Whether or not you agree with the decision to put Nick Griffin on the BBC’s Question Time it has been revealed today that the bill for ensuring the integrity of BBC TV Centre was £143,000.
The cost, according to the Evening Standard today, is for the drafting in of ‘thousands of extra officers at a cost of £109,000 and another £13,000 in overtime, and spent £21,000 on road closures, erecting barriers¬ and using a helicopter.’
The problem is that surely this is the cost of democracy? If people, however wrongly, vote for a party, they have the democratic right to be given coverage in the media.
The question is whether the implicit cost to the taxpayer, of £143,000, is acceptable. Perhaps Mr Griffin will realise that the cost of his appearances will, over time, drive up the cost of the TV licence fee if he keeps appearing on events like Question Time, so for the good of his country he should consider abstaining from such expensive coverage.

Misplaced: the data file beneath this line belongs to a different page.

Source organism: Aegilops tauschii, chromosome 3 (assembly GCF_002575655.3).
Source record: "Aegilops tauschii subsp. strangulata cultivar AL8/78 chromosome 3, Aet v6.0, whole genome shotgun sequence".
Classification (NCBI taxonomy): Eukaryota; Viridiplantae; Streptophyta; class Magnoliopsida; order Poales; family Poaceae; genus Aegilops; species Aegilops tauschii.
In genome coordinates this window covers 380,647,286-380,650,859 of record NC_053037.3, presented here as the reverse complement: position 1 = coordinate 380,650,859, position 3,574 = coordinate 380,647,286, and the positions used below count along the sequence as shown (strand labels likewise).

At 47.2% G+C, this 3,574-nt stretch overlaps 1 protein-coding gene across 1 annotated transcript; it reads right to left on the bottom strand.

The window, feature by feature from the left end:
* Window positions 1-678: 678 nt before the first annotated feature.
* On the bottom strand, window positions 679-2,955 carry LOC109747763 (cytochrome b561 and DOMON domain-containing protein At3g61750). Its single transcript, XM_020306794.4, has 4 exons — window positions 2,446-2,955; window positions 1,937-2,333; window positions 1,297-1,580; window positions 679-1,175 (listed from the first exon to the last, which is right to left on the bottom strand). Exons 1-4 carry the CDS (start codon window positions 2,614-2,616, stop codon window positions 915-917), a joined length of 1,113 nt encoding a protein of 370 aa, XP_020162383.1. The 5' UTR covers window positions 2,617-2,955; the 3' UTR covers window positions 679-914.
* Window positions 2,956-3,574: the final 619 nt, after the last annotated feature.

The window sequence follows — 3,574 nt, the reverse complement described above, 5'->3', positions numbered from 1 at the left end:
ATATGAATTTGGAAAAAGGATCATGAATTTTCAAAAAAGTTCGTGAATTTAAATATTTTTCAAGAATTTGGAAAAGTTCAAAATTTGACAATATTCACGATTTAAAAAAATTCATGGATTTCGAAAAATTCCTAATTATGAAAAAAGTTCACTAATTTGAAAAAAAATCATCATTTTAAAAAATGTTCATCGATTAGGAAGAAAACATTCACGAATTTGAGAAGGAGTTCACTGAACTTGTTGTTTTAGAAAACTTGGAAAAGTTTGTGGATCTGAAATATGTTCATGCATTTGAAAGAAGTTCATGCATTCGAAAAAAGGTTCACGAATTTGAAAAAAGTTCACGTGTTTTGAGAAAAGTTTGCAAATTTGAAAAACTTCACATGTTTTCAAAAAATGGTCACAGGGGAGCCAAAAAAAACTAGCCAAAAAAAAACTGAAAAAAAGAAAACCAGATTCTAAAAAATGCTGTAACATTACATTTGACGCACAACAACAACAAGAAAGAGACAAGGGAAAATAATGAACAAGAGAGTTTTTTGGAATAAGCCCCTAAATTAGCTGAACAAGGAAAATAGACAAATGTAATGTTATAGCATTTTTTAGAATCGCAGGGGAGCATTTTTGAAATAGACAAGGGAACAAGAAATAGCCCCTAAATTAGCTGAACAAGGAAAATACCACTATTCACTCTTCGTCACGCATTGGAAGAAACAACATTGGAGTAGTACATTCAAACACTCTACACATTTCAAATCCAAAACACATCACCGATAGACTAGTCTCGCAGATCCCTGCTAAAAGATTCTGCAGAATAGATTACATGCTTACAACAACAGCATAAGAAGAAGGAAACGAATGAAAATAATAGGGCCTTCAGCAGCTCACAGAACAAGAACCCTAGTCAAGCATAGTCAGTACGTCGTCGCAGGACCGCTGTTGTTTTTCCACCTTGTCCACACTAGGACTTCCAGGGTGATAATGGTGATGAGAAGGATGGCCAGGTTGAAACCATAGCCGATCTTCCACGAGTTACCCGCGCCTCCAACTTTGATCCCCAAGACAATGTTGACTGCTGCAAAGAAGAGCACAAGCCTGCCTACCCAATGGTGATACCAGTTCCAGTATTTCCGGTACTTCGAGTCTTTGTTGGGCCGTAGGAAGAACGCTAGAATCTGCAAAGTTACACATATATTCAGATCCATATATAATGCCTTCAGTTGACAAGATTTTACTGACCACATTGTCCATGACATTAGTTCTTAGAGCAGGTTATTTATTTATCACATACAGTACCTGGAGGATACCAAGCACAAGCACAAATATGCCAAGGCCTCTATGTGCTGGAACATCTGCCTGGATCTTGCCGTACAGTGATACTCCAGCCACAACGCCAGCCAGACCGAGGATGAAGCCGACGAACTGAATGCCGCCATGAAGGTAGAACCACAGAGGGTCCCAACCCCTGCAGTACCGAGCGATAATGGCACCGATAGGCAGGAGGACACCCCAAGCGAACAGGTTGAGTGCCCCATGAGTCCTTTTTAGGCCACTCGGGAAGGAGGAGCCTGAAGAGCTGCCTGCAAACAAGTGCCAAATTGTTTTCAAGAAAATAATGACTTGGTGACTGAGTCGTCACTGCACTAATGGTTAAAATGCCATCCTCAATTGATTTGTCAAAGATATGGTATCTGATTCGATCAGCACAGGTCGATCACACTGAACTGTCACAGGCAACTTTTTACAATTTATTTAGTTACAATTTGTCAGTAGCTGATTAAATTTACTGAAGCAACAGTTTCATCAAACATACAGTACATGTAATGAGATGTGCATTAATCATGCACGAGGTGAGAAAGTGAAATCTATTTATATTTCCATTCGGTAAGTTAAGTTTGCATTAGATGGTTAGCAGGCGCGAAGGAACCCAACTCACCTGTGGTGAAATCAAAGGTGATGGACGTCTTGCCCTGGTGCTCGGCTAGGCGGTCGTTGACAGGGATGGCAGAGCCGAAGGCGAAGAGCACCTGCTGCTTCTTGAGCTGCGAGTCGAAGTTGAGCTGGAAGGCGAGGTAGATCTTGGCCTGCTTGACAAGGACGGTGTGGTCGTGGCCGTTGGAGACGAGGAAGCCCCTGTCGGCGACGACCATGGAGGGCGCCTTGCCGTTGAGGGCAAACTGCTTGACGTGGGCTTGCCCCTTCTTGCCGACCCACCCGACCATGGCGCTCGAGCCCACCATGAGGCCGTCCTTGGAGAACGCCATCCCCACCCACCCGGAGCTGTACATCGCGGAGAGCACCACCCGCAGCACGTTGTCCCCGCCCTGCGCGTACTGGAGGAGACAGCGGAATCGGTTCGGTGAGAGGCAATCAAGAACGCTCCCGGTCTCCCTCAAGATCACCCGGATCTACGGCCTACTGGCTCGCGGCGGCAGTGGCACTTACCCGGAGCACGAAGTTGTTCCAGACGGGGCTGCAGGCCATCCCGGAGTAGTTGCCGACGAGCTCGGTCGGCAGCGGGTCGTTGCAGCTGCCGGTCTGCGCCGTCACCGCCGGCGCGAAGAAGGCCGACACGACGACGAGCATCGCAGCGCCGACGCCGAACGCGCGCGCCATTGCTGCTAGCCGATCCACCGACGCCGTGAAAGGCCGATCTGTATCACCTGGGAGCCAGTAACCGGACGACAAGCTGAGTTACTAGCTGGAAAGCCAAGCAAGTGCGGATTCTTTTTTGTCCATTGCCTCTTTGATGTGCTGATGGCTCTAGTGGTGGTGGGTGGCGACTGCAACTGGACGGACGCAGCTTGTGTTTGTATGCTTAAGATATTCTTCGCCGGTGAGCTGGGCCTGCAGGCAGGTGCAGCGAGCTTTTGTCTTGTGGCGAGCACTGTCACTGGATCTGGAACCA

The local Labour MP is calling for the BBC to foot the bill and it is difficult to feel this is inappropriate as BBC bosses presumably factored in the anticipated dissent there would be if, and when, the BNP leader were to appear.